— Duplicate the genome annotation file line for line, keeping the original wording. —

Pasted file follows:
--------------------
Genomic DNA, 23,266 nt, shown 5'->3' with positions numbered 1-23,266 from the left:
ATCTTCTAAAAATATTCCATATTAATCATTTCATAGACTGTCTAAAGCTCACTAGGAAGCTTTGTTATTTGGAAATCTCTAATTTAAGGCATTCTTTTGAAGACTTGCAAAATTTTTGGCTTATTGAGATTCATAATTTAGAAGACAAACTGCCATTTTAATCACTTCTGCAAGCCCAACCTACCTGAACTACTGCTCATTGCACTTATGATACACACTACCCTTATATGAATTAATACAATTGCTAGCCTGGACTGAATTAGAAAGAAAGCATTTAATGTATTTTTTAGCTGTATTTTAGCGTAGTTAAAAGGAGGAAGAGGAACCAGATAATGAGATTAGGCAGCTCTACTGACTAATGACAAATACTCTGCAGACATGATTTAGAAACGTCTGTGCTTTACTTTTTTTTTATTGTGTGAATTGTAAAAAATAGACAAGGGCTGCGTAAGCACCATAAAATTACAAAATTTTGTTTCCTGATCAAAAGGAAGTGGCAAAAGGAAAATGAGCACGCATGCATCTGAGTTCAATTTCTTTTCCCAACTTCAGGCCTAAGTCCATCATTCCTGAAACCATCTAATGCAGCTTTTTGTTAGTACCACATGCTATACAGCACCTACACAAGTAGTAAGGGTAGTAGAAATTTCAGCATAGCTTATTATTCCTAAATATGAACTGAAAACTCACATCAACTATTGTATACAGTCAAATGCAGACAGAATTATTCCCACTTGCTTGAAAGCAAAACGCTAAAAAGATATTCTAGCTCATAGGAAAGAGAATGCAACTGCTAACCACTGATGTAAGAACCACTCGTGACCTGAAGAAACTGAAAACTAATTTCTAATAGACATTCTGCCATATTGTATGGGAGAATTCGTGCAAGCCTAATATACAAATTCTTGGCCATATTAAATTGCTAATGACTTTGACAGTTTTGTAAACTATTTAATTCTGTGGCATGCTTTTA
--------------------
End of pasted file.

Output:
Genomic DNA, 23,266 nt, shown 5'->3' with positions numbered 1-23,266 from the left:
ATCTTCTAAAAATATTCCATATTAATCATTTCATAGACTGTCTAAAGCTCACTAGGAAGCTTTGTTATTTGGAAATCTCTAATTTAAGGCATTCTTTTGAAGACTTGCAAAATTTTTGGCTTATTGAGATTCATAATTTAGAAGACAAACTGCCATTTTAATCACTTCTGCAAGCCCAACCTACCTGAACTACTGCTCATTGCACTTATGATACACACTACCCTTATATGAATTAATACAATTGCTAGCCTGGACTGAATTAGAAAGAAAGCATTTAATGTATTTTTTAGCTGTATTTTAGCGTAGTTAAAAGGAGGAAGAGGAACCAGATAATGAGATTAGGCAGCTCTACTGACTAATGACAAATACTCTGCAGACATGATTTAGAAACGTCTGTGCTTTACTTTTTTTTTATTGTGTGAATTGTAAAAAATAGACAAGGGCTGCGTAAGCACCATAAAATTACAAAATTTTGTTTCCTGATCAAAAGGAAGTGGCAAAAGGAAAATGAGCACGCATGCATCTGAGTTCAATTTCTTTTCCCAACTTCAGGCCTAAGTCCATCATTCCTGAAACCATCTAATGCAGCTTTTTGTTAGTACCACATGCTATACAGCACCTACACAAGTAGTAAGGGTAGTAGAAATTTCAGCATAGCTTATTATTCCTAAATATGAACTGAAAACTCACATCAACTATTGTATACAGTCAAATGCAGACAGAATTATTCCCACTTGCTTGAAAGCAAAACGCTAAAAAGATATTCTAGCTCATAGGAAAGAGAATGCAACTGCTAACCACTGATGTAAGAACCACTCGTGACCTGAAGAAACTGAAAACTAATTTCTAATAGACATTCTGCCATATTGTATGGGAGAATTCGTGCAAGCCTAATATACAAATTCTTGGCCATATTAAATTGCTAATGACTTTGACAGTTTTGTAAACTATTTAATTCTGTGGCATGCTTTTA